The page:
CLINTON — Sewer rates won't increase in June, the Clinton City Council decided Tuesday night.
Council members were faced with implementing a 9.5 percent increase by June 1, which would have taken the cost per unit from $8.18 to $8.96. Five council members during the Committee of the Whole meeting voted not to move this increase forward. At-large Councilman John Rowland, At-large Councilwoman Jennifer Graf, At-large Councilman Charlie Mulholland, Ward 4 Councilman Paul Gassman and Ward 2 Councilwoman Julie Allesee voted against the increase.
"I don't think we can sustain another increase like we have just put on taxpayers. I think we need to go back to the drawing board and be creative on how we can find other funding streams be it increasing our local option sales tax, even franchise fees," Graf said."Right now I just can't in good conscience vote for another increase this quick, this steep. Folks just can't afford it."
Interim City Administrator Jessica Kinser explained to council members before they voted that based on a cash flow model that was put together by Jenny Blankenship of Public Financial Management, the city needed to implement a 9.5 percent increase for the next three fiscal years in order to continue to pay for operations, debt and a small amount of capital while also building a cash reserve in the program.
The city has a roughly $2 million in delinquent bills. City officials use a number of tools to combat this delinquency such as using the income offset program and utilizing the lien process. They also restructured a debt for the $62 million treatment plant from a 20- to a 30-year debt schedule, which allowed the city to forgo a sewer rate increase in January and subsequent ones that would have been higher than 9.5 percent. These tools, however, have not been able to make a significant enough impact to completely avoid another increase, Kinser told council members.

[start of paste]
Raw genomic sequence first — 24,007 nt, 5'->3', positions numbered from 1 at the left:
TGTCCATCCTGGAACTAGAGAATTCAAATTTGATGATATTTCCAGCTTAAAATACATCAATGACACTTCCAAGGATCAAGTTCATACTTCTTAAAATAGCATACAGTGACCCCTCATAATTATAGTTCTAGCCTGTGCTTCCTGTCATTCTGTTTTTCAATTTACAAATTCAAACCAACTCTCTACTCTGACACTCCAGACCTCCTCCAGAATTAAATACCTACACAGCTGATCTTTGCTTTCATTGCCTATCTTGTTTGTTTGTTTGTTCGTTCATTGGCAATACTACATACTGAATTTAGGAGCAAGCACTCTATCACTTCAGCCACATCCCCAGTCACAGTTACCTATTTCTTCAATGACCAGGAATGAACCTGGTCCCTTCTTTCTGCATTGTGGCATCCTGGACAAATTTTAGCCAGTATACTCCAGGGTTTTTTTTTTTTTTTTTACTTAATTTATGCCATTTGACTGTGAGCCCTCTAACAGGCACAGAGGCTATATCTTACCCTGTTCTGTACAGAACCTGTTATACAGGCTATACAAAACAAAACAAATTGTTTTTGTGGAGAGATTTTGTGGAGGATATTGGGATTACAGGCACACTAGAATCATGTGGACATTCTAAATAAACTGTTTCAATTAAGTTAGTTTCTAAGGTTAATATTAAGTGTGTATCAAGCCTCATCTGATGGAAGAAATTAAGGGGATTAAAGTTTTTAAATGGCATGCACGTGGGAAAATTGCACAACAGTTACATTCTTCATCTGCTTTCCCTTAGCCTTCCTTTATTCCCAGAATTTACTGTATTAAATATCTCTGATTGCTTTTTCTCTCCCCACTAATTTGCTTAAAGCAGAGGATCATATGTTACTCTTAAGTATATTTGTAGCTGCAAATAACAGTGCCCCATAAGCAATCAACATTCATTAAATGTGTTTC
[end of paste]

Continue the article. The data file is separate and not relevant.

She also explained that the vote not to increase sewer rates will not be without consequence.
"We have a significant amount of money to cut and ultimately that's going to play into personnel decisions and we need to figure out how much that cut needs to be," Kinser said.
The other cuts include items in the city's long-term control plan, which the Iowa DNR and EPA have mandated that the city carry out in order to correct combined sewer overflow and other sewer-related issues. The city would need to talk with their attorneys and the DNR to see what projects could be affected. Beyond the long term control plan, not implementing increased sewer rates would result in personnel cuts.
Those cuts would be staff that is funded by the sewer fund, which includes people in the wastewater and sewer and utility billing departments.
Mayor Mark Vulich asked Kinser to identify cost-saving measures residents could make to handle their growing bill if the increase was moved forward.
"When you say the city would have to cut personnel, what will you tell people they will need to cut to pay the sewer increases?" Vulich asked Kinser.
Kinser said while she sympathized with the council's position, a decision had to made regarding the sewer increases.
"I will work with whatever decision you make, but ultimately we're at the time where we need to decide whether or not a rate increase will be done June 1," Kinser said.
Council members made their decision not to add to customer's sewer rates. Ward 3 Councilwoman Bev Hermann and Ward 1 Councilwoman Maggie Klaes were the only members to vote "yes" to move the increases forward.